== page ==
‘We fear we’ll die’: AP fishermen stranded in Gujarat forced to remain on boats

Close to 6,000 fishermen from Andhra are stranded on their boats in Gujarat’s Veraval with inadequate food supplies, besides poor hygiene and sanitation facilities.
‘We fear we’ll die’: AP fishermen stranded in Gujarat forced to remain on boats
‘We fear we’ll die’: AP fishermen stranded in Gujarat forced to remain on boats
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Twenty-two-year-old K Raju, a native of D Matchyalesam in Andhra Pradesh’s Srikakulam district, left home in May last year. A fisherman by profession, he migrated to Gujarat to work along India’s west coast.

On April 22, he was found dead in his cabin by other crew members on his boat. Those who were staying with him said that he had a panic attack and was under severe stress ever since March 22 when a lockdown was announced to curb the spread of COVID-19.

Raju is just one of the close to 6,000 fishermen who hail from different villages in Vizianagaram and Srikakulam districts of Andhra Pradesh who have been stranded in Veraval along Gujarat’s coast since the lockdown began. With their boats docked, they have no means of returning home and their future is uncertain.

A video shared by the fishermen shows a large group of them gathered around Raju’s body.

“He died so young and he couldn’t even see his new-born baby girl. For the last 18 days, we have been calling the administration daily to inform them about the problems of fishermen stranded here. We have been calling Chief Ministers, Ministers, Commissioner, Collector, state administrations but all of this has been of no use,” says one of the men in the group.

Now confined to their boats, many of the fishermen say that they have inadequate food supplies, coupled with poor hygiene and sanitation facilities, and non-payment of wages. They also say that the government is yet to shift them to state-run shelters.

Stranded at the fishing harbour

In another video appeal, Gutu Kuppala Dhananjayarao, a fisherman also hailing from Srikakulam district, says, “We don’t have any basic facilities here. Union leaders and local leaders keep saying that they’re taking care and they’re providing basic facilities, but we don’t have water even for our toilets. We are forced to use dirty water instead.”

“We are given a can of drinking water and told to adjust for two to three days… we are five to six people in a boat and we are told to adjust with that. I’m asking the Gujarat government, how can we adjust with this one can of drinking water? But they’re not listening,” he adds, the frustration evident in his voice.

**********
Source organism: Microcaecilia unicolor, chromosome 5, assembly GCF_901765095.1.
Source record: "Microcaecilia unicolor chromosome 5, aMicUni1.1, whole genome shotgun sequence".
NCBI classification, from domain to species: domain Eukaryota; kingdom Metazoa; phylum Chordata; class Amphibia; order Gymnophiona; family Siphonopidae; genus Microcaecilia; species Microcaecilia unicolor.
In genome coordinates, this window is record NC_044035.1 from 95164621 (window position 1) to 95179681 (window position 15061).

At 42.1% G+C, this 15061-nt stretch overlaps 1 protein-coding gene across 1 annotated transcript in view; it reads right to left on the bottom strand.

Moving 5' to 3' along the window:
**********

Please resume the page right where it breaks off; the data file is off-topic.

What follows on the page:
Dhananjayarao further goes on to say, “We are asking the governments ‘who will resolve our problems?’ Please, help us resolve our problems.”

The fishermen say two people have already died, including Raju, seemingly out of panic and stress post the lockdown.

On the intervening morning of April 9 and April 10, 45-year-old T Jagannathan, a native of Kalingapatnam town in Srikakulam, passed away. The fishermen say that he had not been eating properly for days as he was worried about what would happen.

There has also been an accident on board one of the boats in which a worker, D Korlaiya from Chintapalli village in Vizianagaram district, broke both his legs.

Speaking to TNM, Lakshmi Kovvada, President of the Traditional Fish Workers Union, says, “We just want to leave the fishing harbour and be shifted to a government shelter.”

“We are not able to bathe, there are no facilities. It is not fever or ill-health that is killing us, but a lack of access to potable water. We are ready to stay in quarantine, but continuing to live on the boats is downright dangerous,” she adds.

Andhra govt responds

The Andhra Pradesh government on its part has said that it has taken note of the issue and is helping out the stranded fishermen.

On Wednesday, it decided to extend a one-time financial assistance of Rs 2,000 each to about 6,000 fishermen from the state stranded at Veraval.

A release from the Chief Minister’s Office (CMO) said that YS Jagan Mohan Reddy spoke to his Gujarat counterpart Vijay Rupani and sought the latter’s intervention to provide food and other facilities to the stranded fishermen from the north coastal Andhra region.

The Gujarat government said that the fishermen were being taken good care of and even said that they could continue fishing activity in the state.

At a review meeting on COVID-19 management measures in Amaravati on Wednesday, the Chief Minister asked the officials to coordinate with their Gujarat counterparts and ensure that the one-time financial assistance was delivered to the fishermen.

However, Lakshmi says that the fishermen at Veraval are yet to receive any information about the financial assistance as of Thursday morning.

“We are grateful for the assistance that has been offered but our main demand is to get off these boats. We can’t live here. These boats are our workplace and not made for doubling up as a residence,” she says.

“It is becoming very difficult with each passing day. By the time the lockdown ends, we fear that all of us will be dead. The government can come and collect our bodies if it continues in this way,” she adds.

Dakshin Foundation, an NGO, has put together a fundraiser to provide relief to families of fishermen affected by the lockdown, with kits that provide medical aid and access to ration for a month. The link for the fundraiser can be found here.

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